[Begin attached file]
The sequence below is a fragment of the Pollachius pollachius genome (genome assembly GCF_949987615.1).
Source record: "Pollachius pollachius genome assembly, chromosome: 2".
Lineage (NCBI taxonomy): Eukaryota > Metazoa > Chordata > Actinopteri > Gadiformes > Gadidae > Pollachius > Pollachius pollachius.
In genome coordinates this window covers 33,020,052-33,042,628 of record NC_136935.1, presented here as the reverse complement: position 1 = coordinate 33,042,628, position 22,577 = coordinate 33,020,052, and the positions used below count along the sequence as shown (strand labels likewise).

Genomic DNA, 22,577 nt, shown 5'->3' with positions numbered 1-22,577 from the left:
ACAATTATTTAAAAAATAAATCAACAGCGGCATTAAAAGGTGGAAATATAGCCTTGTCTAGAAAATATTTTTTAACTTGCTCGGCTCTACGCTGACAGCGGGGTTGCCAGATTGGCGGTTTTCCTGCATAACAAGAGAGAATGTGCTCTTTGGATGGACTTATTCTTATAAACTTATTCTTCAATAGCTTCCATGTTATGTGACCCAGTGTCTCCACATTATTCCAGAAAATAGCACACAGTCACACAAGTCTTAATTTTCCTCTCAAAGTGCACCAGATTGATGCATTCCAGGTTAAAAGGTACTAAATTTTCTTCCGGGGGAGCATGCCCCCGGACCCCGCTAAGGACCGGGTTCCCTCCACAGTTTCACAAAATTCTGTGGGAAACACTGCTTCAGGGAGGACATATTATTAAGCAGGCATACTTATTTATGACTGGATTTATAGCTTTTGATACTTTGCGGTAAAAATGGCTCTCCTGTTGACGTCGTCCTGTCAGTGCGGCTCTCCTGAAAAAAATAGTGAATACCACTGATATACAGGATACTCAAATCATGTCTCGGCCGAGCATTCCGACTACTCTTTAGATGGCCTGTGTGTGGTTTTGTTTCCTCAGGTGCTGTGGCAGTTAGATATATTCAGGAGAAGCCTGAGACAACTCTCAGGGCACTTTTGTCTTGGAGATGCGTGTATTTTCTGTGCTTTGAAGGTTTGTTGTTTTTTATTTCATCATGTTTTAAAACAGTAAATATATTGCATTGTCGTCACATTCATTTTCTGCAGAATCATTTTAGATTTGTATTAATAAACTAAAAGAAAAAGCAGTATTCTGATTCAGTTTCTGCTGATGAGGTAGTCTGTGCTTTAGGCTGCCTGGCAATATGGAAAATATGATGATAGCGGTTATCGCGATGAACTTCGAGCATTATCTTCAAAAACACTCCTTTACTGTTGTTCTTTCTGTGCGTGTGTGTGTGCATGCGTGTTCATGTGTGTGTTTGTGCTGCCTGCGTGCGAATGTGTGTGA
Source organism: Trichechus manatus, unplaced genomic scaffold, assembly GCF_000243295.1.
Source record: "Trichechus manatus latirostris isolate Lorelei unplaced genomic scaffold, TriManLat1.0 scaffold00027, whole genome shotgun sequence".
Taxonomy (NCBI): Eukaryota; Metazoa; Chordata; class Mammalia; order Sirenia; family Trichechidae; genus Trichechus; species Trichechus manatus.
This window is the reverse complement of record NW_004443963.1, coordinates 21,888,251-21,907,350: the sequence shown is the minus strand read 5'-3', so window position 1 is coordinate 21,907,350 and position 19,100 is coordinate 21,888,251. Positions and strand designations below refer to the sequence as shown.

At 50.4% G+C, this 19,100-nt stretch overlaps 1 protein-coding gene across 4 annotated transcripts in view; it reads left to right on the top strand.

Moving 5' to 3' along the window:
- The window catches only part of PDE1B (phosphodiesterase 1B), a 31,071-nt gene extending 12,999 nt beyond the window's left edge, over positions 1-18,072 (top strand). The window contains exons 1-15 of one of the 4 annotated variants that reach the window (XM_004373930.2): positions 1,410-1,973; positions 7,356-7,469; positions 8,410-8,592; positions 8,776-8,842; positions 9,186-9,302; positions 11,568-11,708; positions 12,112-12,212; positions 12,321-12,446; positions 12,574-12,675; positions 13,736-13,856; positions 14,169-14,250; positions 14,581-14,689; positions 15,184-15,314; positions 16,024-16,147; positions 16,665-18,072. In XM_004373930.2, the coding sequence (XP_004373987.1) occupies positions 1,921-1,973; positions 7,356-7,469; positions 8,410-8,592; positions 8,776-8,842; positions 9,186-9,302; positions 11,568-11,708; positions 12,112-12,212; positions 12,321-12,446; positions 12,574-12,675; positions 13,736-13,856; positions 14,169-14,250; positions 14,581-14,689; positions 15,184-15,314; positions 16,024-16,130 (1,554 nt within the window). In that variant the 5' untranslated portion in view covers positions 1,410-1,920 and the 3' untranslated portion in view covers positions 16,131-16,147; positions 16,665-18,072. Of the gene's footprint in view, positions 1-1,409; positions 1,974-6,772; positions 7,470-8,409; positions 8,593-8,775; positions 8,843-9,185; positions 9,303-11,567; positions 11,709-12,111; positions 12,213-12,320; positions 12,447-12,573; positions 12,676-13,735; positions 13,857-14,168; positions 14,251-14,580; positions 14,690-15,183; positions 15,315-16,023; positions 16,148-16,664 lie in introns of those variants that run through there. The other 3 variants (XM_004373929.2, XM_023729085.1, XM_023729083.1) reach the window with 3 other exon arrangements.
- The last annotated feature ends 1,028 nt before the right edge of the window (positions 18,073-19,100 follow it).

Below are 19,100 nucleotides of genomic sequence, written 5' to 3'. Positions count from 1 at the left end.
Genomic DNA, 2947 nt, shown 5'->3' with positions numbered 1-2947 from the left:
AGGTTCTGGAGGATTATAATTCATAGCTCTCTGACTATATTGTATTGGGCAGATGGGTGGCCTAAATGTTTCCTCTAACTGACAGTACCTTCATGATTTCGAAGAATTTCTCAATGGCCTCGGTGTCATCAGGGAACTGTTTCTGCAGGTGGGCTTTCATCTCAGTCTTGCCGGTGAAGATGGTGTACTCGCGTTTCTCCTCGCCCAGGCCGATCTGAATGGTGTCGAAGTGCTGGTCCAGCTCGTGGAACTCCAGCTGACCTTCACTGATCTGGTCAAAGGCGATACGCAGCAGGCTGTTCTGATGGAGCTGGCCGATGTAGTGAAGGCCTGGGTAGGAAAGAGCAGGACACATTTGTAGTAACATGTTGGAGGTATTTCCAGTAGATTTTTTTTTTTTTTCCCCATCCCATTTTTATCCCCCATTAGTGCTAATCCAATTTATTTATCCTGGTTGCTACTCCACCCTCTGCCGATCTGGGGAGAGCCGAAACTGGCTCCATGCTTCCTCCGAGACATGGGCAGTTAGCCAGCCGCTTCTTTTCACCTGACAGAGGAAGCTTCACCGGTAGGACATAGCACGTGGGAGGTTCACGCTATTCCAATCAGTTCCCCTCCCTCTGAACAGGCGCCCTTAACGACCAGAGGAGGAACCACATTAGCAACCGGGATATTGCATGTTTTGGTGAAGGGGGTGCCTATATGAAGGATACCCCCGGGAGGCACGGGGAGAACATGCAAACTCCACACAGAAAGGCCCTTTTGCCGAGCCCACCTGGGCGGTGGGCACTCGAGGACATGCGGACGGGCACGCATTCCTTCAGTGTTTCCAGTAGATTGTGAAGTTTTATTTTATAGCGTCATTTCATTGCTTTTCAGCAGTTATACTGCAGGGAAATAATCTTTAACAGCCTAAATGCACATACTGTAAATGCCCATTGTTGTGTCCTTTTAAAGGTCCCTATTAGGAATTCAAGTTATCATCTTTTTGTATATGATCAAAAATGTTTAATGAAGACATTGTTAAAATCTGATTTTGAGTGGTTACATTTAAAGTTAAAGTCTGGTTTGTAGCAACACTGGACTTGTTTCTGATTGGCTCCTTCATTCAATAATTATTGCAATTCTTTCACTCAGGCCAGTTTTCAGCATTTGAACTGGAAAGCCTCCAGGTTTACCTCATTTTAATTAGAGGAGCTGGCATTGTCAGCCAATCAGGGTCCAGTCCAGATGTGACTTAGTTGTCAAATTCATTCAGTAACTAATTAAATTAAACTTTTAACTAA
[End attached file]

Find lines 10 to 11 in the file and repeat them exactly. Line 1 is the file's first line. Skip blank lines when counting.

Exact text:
This window is the reverse complement of record NW_004443963.1, coordinates 21,888,251-21,907,350: the sequence shown is the minus strand read 5'-3', so window position 1 is coordinate 21,907,350 and position 19,100 is coordinate 21,888,251. Positions and strand designations below refer to the sequence as shown.

At 50.4% G+C, this 19,100-nt stretch overlaps 1 protein-coding gene across 4 annotated transcripts in view; it reads left to right on the top strand.